What do you do when higher-ups in your party have largely dismissed you, and many people have stopped talking about you as a serious presidential contender? If you're Sarah Palin, the answer is obvious: make a movie.
According to Scott Conroy of Real Clear Politics, Palin approached conservative director Stephen K. Bannon to ask him to undertake a project "extolling Palin's governorship and laying to rest lingering questions about her controversial decision to resign from office with a year-and-a-half left in her first term." Bannon enthusiastically agreed, and the result is The Undefeated, a feature-length film that will premier in Iowa next month. Conroy got to see a rough cut of the film, and here are some highlights:
Rife with religious metaphor and unmistakable allusions to Palin as a Joan of Arc-like figure, "The Undefeated" echoes Palin's "Going Rogue" in its tidy division of the world between the heroes who are on her side and the villains who seek to thwart her at every turn.
Palin's moving reminiscences on the Exxon Valdez spill
"I hadn't yet envisioned running for elected office," Palin says in the audio taken from "Going Rogue," as images of the environmental disaster unfold on the screen. "But looking back, I could see that tragedy planted a seed in me. If I ever had a chance to serve my fellow citizens, I would do so."
Corporate fat cats
As the documentary transitions to Palin's ascent to statewide office, it dramatizes the culture of corruption that permeated Alaska, with images of fat men smoking cigars in dark rooms [...]
Sophisticated visual metaphors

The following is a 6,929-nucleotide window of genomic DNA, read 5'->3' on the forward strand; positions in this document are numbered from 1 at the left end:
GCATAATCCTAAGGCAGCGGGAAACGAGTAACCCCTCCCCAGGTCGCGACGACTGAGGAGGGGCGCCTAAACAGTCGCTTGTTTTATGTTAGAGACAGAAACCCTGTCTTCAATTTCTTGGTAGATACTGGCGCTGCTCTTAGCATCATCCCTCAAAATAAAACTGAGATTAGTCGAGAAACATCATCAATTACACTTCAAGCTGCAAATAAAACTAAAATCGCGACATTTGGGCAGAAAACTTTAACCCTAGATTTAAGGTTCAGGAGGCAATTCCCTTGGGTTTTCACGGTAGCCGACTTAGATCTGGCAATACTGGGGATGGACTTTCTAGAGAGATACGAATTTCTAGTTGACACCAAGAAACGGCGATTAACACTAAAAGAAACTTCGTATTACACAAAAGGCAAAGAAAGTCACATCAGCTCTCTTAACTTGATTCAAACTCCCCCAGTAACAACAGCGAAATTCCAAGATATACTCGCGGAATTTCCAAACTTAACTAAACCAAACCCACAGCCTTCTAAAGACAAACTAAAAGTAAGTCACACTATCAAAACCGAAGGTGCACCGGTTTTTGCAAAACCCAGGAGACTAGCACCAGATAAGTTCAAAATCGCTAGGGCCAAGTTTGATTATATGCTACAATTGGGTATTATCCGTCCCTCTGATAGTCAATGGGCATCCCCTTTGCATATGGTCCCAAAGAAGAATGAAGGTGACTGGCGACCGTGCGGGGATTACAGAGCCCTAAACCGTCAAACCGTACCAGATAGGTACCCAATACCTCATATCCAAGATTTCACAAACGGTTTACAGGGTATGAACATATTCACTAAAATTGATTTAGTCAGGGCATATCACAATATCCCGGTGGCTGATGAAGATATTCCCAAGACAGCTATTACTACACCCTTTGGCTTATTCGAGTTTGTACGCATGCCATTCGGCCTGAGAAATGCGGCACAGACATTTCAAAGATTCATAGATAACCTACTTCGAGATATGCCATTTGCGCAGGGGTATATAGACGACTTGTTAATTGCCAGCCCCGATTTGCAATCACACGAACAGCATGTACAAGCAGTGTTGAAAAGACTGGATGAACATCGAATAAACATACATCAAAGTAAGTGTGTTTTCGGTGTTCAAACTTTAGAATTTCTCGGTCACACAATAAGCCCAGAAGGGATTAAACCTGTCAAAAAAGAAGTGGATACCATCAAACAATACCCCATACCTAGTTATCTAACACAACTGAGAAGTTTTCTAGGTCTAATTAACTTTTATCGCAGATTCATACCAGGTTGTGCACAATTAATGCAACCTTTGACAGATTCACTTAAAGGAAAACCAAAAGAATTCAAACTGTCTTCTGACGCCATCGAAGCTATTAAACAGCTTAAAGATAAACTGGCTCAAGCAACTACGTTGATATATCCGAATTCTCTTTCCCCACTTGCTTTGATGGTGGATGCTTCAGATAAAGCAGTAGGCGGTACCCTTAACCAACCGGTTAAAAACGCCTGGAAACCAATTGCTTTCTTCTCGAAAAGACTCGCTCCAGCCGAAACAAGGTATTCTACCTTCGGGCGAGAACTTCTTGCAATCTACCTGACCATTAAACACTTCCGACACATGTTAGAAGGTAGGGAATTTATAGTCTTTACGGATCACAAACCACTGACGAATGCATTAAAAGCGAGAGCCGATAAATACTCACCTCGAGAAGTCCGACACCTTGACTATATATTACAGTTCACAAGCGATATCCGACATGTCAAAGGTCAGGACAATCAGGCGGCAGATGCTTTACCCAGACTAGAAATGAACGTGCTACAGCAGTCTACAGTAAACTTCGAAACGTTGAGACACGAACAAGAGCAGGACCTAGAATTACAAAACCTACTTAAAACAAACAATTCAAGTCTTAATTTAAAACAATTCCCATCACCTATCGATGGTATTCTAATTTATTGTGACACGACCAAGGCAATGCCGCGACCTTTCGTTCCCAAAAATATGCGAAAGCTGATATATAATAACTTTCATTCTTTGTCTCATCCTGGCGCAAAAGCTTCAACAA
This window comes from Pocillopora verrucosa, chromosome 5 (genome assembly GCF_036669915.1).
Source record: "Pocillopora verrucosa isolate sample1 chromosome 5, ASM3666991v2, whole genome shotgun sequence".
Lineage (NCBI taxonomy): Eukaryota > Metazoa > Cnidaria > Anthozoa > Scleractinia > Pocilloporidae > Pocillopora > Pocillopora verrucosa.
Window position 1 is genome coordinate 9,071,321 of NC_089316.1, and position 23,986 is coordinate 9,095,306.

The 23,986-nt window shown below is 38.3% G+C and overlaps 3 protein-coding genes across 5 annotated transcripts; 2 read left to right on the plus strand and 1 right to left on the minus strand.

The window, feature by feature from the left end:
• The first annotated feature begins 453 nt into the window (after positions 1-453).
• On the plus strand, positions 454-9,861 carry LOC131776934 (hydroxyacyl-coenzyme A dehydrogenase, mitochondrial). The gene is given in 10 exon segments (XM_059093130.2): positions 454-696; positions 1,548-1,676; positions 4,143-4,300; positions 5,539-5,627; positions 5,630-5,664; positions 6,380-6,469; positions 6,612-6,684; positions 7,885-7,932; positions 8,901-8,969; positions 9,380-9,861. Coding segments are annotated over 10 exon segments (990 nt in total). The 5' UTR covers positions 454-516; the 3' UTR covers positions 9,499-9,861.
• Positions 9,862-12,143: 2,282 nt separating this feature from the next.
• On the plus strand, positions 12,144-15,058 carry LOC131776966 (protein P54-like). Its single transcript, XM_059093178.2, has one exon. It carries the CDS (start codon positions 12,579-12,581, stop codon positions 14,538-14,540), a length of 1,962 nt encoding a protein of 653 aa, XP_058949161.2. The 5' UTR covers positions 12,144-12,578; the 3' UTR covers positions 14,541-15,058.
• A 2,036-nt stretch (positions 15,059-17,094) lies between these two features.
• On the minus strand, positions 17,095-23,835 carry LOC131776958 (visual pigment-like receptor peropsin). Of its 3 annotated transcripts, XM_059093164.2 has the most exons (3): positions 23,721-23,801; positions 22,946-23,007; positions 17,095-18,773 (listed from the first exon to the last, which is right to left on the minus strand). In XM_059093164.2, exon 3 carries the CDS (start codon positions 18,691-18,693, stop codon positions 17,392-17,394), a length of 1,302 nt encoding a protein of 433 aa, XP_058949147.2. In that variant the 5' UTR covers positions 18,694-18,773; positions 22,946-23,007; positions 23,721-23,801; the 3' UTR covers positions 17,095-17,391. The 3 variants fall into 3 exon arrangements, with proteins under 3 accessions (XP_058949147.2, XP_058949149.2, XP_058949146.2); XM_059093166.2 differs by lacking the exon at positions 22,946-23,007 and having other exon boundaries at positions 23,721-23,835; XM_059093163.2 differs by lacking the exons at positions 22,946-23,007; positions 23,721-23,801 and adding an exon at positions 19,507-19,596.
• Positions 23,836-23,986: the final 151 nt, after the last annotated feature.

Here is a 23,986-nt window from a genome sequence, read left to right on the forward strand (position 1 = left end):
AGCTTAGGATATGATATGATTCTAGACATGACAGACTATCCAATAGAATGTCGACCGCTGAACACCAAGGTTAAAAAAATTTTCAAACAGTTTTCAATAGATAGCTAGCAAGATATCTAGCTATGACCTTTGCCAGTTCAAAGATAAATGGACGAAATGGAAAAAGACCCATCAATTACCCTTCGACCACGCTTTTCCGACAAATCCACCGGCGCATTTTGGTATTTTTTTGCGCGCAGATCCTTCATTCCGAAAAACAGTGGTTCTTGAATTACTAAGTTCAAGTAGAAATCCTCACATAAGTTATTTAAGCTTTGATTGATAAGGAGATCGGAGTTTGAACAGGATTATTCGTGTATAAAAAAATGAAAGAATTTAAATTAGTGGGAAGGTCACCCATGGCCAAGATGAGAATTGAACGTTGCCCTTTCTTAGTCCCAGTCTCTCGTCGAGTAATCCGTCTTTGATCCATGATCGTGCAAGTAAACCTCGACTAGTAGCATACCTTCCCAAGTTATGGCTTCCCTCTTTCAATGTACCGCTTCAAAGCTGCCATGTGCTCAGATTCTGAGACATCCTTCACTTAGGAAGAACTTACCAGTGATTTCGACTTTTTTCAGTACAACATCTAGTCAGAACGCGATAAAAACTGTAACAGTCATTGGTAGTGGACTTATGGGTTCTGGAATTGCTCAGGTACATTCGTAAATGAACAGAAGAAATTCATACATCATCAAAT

Bannon dramatizes the theme of Palin's persecution at the hands of her enemies in the media and both political parties, a notion the former governor has long embraced. Images of lions killing a zebra and a dead medieval soldier with an arrow sticking in his back dramatize the ethics complaints filed by obscure Alaskan citizens, which Palin has cited as the primary reason for her sudden resignation in July of 2009.
A "too hot for TV" version
Bannon intends to release two versions of the film. An unrated edition will contain some obscene anti-Palin language and imagery, while the other is targeted to a general audience and will seek a PG-13 rating from the Motion Picture Association of America.
Will Sarah Palin: The Movie be an effective antidote to Frank Bailey's anti-Palin tell-all, or the widespread perception that she's a quitter? It's too soon to tell, but the film is of a piece with her general strategy of bombarding us with extended campaign ads in a variety of media (TV, books, Facebook) and deriding anything else as "gotcha" journalism. With an upcoming film and her current Fox News gig, Sarah Palin is poised to become more overexposed than the cast of Jersey Shore. Too bad she has just as few ideas.